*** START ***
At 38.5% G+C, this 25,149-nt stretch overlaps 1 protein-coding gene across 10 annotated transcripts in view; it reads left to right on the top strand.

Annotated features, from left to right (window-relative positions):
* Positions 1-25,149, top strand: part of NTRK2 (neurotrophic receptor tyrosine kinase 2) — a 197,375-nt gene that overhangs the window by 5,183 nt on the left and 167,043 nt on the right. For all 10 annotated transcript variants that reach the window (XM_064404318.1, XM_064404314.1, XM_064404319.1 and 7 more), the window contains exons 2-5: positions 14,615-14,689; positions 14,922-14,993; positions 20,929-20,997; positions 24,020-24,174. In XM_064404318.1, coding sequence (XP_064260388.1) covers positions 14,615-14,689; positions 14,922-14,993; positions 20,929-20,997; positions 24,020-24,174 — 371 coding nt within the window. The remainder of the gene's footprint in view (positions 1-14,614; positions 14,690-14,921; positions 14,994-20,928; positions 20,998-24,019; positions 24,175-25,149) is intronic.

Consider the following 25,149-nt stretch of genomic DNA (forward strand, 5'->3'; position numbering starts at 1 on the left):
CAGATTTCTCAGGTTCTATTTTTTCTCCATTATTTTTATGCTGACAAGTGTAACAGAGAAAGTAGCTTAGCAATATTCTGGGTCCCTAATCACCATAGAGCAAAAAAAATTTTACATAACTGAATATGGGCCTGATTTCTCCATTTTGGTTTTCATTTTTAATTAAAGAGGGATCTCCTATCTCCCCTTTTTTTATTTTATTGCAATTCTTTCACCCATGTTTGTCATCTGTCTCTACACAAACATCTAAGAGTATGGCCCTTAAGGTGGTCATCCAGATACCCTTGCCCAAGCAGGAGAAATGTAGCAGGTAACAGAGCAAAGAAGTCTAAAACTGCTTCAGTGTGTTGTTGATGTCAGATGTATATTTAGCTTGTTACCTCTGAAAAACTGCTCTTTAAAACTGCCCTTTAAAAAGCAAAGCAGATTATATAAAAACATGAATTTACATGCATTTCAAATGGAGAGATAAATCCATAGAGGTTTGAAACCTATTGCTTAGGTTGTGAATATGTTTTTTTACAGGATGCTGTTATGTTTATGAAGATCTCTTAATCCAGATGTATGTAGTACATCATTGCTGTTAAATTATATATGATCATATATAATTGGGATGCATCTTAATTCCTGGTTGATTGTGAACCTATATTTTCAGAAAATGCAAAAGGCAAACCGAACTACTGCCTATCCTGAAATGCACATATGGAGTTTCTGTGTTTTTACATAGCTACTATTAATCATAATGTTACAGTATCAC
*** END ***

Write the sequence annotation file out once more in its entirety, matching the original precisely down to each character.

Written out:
At 38.5% G+C, this 25,149-nt stretch overlaps 1 protein-coding gene across 10 annotated transcripts in view; it reads left to right on the top strand.

Annotated features, from left to right (window-relative positions):
* Positions 1-25,149, top strand: part of NTRK2 (neurotrophic receptor tyrosine kinase 2) — a 197,375-nt gene that overhangs the window by 5,183 nt on the left and 167,043 nt on the right. For all 10 annotated transcript variants that reach the window (XM_064404318.1, XM_064404314.1, XM_064404319.1 and 7 more), the window contains exons 2-5: positions 14,615-14,689; positions 14,922-14,993; positions 20,929-20,997; positions 24,020-24,174. In XM_064404318.1, coding sequence (XP_064260388.1) covers positions 14,615-14,689; positions 14,922-14,993; positions 20,929-20,997; positions 24,020-24,174 — 371 coding nt within the window. The remainder of the gene's footprint in view (positions 1-14,614; positions 14,690-14,921; positions 14,994-20,928; positions 20,998-24,019; positions 24,175-25,149) is intronic.

Consider the following 25,149-nt stretch of genomic DNA (forward strand, 5'->3'; position numbering starts at 1 on the left):
CAGATTTCTCAGGTTCTATTTTTTCTCCATTATTTTTATGCTGACAAGTGTAACAGAGAAAGTAGCTTAGCAATATTCTGGGTCCCTAATCACCATAGAGCAAAAAAAATTTTACATAACTGAATATGGGCCTGATTTCTCCATTTTGGTTTTCATTTTTAATTAAAGAGGGATCTCCTATCTCCCCTTTTTTTATTTTATTGCAATTCTTTCACCCATGTTTGTCATCTGTCTCTACACAAACATCTAAGAGTATGGCCCTTAAGGTGGTCATCCAGATACCCTTGCCCAAGCAGGAGAAATGTAGCAGGTAACAGAGCAAAGAAGTCTAAAACTGCTTCAGTGTGTTGTTGATGTCAGATGTATATTTAGCTTGTTACCTCTGAAAAACTGCTCTTTAAAACTGCCCTTTAAAAAGCAAAGCAGATTATATAAAAACATGAATTTACATGCATTTCAAATGGAGAGATAAATCCATAGAGGTTTGAAACCTATTGCTTAGGTTGTGAATATGTTTTTTTACAGGATGCTGTTATGTTTATGAAGATCTCTTAATCCAGATGTATGTAGTACATCATTGCTGTTAAATTATATATGATCATATATAATTGGGATGCATCTTAATTCCTGGTTGATTGTGAACCTATATTTTCAGAAAATGCAAAAGGCAAACCGAACTACTGCCTATCCTGAAATGCACATATGGAGTTTCTGTGTTTTTACATAGCTACTATTAATCATAATGTTACAGTATCAC